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Holly Mullen, a former columnist for The Salt Lake Tribune who resigned in December, has been named editor of the Salt Lake City Weekly alternative newspaper.

An official announcement is expected today.

Mullen replaces Ben Fulton, who had been in the position for more than three years. His future at the paper is uncertain, said John Saltas, founder and executive editor. Fulton could not be reached for comment.

"I've known Holly well over a decade, and felt an earnestness that she might come to work here someday," Saltas said. "We wanted her here."

Mullen said Saltas and publisher Jim Rizzi contacted her about the position for the 60,500-circulation paper. Details of her responsibilities are being worked out, but Mullen said she will be expected to run the day-to-day operations, as well as write features and a weekly editorial or column.

She had written a three-times-a-week column at The Tribune for five years before quitting when an editor pulled her column about the rescue of a dolphin in China. In her final column, Mullen wrote that her responsibilities were confined to local issues, but she also thought readers occasionally wanted topics "reaching as far as France, China and Pennsylvania's Pocono Mountains."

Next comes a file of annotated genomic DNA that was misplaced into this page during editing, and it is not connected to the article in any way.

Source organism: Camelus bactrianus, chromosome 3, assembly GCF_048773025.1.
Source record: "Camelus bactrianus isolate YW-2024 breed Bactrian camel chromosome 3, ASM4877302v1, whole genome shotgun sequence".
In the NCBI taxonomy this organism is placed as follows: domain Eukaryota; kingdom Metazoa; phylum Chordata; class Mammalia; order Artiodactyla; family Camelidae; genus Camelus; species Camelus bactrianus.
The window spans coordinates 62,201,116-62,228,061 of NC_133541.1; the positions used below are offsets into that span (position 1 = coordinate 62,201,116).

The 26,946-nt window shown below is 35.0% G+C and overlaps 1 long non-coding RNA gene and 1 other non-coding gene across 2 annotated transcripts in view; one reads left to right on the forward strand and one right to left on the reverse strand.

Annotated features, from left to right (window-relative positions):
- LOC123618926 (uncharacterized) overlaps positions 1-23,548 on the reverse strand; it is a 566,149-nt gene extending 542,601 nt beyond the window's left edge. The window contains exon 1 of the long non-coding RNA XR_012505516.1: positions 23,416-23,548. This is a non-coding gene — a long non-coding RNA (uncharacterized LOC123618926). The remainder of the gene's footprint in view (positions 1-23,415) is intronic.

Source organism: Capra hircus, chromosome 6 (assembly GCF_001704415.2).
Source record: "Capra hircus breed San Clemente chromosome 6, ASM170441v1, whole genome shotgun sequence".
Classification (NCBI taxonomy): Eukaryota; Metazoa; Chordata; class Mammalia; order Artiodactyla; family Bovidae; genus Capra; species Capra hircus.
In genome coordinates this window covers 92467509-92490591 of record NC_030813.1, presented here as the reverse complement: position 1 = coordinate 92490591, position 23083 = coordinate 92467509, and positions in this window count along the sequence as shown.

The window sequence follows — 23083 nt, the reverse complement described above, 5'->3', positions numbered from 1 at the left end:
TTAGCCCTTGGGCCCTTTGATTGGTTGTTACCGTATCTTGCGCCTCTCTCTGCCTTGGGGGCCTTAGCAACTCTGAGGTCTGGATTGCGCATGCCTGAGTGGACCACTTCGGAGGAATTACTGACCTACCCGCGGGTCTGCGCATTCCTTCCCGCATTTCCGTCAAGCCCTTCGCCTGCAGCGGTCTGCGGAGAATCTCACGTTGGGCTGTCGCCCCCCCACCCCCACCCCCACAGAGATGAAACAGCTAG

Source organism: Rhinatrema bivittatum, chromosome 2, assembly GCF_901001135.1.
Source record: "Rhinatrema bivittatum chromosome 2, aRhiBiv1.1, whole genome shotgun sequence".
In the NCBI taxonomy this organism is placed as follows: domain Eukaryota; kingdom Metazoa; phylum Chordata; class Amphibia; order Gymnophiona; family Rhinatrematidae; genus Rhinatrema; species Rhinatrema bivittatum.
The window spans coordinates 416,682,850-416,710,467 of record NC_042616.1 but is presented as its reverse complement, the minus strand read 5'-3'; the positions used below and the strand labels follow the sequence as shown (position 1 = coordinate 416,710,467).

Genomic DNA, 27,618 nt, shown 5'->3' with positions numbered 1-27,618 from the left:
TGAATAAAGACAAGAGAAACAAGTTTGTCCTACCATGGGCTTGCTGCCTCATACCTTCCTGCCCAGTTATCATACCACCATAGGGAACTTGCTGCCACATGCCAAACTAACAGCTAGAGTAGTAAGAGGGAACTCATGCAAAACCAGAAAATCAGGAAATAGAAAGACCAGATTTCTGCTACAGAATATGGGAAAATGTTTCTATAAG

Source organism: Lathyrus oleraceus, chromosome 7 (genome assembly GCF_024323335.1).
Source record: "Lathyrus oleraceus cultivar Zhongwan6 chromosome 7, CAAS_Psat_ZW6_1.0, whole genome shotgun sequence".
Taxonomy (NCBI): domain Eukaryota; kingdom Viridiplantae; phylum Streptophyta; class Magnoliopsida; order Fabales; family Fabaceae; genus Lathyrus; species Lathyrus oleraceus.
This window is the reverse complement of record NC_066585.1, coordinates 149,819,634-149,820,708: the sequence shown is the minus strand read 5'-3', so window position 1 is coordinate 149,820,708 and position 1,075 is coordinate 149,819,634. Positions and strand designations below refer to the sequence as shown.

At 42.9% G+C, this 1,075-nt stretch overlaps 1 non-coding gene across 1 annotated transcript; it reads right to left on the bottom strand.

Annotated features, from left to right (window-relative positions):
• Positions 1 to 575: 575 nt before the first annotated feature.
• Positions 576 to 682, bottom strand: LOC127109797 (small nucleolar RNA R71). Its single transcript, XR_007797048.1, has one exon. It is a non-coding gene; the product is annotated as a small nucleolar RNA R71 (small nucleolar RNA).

Mullen, who previously had worked at two alternative newspapers, said she decided to return to that format because the publications are enticing younger readers at a greater rate than traditional daily newspapers. Their niche "is the one business in the newspaper industry that's growing instead of declining," she said.

Saltas said the previous editor, Fulton, is on extended leave. If he decides to return, "we hope to make a fit for him," Saltas said.

Fulton had been interim editor at City Weekly three times before being named editor in September 2003. In 1996, he bridged the gap after Tom Walsh left; in the fall of 2002, when he filled in after Christopher Smart returned to The Tribune; and in 2003, he took over after John Yewell was fired.

Saltas had written at the time of Fulton's last appointment that he had a "keen eye for our type of stories," but that Fulton also bore the "curse of being only nearly perfect." Saltas wrote that in naming Fulton as editor, he was appointing both men - the professional and the "quirky" Fultons.